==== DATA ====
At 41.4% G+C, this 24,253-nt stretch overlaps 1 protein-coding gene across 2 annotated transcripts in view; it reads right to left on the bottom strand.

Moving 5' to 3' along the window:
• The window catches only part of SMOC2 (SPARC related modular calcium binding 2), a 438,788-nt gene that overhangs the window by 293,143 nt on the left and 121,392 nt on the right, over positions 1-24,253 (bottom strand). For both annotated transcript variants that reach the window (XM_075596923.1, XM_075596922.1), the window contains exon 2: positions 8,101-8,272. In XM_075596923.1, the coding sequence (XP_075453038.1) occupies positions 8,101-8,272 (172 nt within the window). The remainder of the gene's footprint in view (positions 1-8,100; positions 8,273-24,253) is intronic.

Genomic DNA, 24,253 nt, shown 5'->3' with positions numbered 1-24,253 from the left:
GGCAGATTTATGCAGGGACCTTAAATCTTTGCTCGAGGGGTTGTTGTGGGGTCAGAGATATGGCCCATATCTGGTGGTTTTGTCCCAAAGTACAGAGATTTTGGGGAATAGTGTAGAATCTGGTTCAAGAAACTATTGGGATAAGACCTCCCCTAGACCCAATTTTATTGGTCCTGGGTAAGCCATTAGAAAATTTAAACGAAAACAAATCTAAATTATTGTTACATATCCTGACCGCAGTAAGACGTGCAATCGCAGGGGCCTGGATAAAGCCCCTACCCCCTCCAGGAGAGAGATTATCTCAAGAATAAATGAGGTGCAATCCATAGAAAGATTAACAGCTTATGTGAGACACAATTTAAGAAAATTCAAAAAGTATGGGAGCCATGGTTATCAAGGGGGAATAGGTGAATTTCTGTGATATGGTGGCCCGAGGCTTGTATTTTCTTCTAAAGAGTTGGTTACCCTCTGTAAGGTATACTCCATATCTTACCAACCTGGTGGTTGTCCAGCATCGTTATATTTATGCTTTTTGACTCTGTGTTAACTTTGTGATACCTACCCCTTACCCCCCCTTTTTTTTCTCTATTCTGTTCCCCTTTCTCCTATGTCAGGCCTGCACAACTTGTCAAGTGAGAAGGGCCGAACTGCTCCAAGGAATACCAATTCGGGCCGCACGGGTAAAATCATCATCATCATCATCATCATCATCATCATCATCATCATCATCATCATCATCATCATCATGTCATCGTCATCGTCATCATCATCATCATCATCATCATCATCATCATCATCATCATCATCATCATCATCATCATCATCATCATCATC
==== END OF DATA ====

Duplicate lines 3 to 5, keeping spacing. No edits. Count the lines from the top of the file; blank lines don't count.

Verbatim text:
• The window catches only part of SMOC2 (SPARC related modular calcium binding 2), a 438,788-nt gene that overhangs the window by 293,143 nt on the left and 121,392 nt on the right, over positions 1-24,253 (bottom strand). For both annotated transcript variants that reach the window (XM_075596923.1, XM_075596922.1), the window contains exon 2: positions 8,101-8,272. In XM_075596923.1, the coding sequence (XP_075453038.1) occupies positions 8,101-8,272 (172 nt within the window). The remainder of the gene's footprint in view (positions 1-8,100; positions 8,273-24,253) is intronic.

Genomic DNA, 24,253 nt, shown 5'->3' with positions numbered 1-24,253 from the left:
GGCAGATTTATGCAGGGACCTTAAATCTTTGCTCGAGGGGTTGTTGTGGGGTCAGAGATATGGCCCATATCTGGTGGTTTTGTCCCAAAGTACAGAGATTTTGGGGAATAGTGTAGAATCTGGTTCAAGAAACTATTGGGATAAGACCTCCCCTAGACCCAATTTTATTGGTCCTGGGTAAGCCATTAGAAAATTTAAACGAAAACAAATCTAAATTATTGTTACATATCCTGACCGCAGTAAGACGTGCAATCGCAGGGGCCTGGATAAAGCCCCTACCCCCTCCAGGAGAGAGATTATCTCAAGAATAAATGAGGTGCAATCCATAGAAAGATTAACAGCTTATGTGAGACACAATTTAAGAAAATTCAAAAAGTATGGGAGCCATGGTTATCAAGGGGGAATAGGTGAATTTCTGTGATATGGTGGCCCGAGGCTTGTATTTTCTTCTAAAGAGTTGGTTACCCTCTGTAAGGTATACTCCATATCTTACCAACCTGGTGGTTGTCCAGCATCGTTATATTTATGCTTTTTGACTCTGTGTTAACTTTGTGATACCTACCCCTTACCCCCCCTTTTTTTTCTCTATTCTGTTCCCCTTTCTCCTATGTCAGGCCTGCACAACTTGTCAAGTGAGAAGGGCCGAACTGCTCCAAGGAATACCAATTCGGGCCGCACGGGTAAAATCATCATCATCATCATCATCATCATCATCATCATCATCATCATCATCATCATCATCATCATGTCATCGTCATCGTCATCATCATCATCATCATCATCATCATCATCATCATCATCATCATCATCATCATCATCATCATCATCATCATC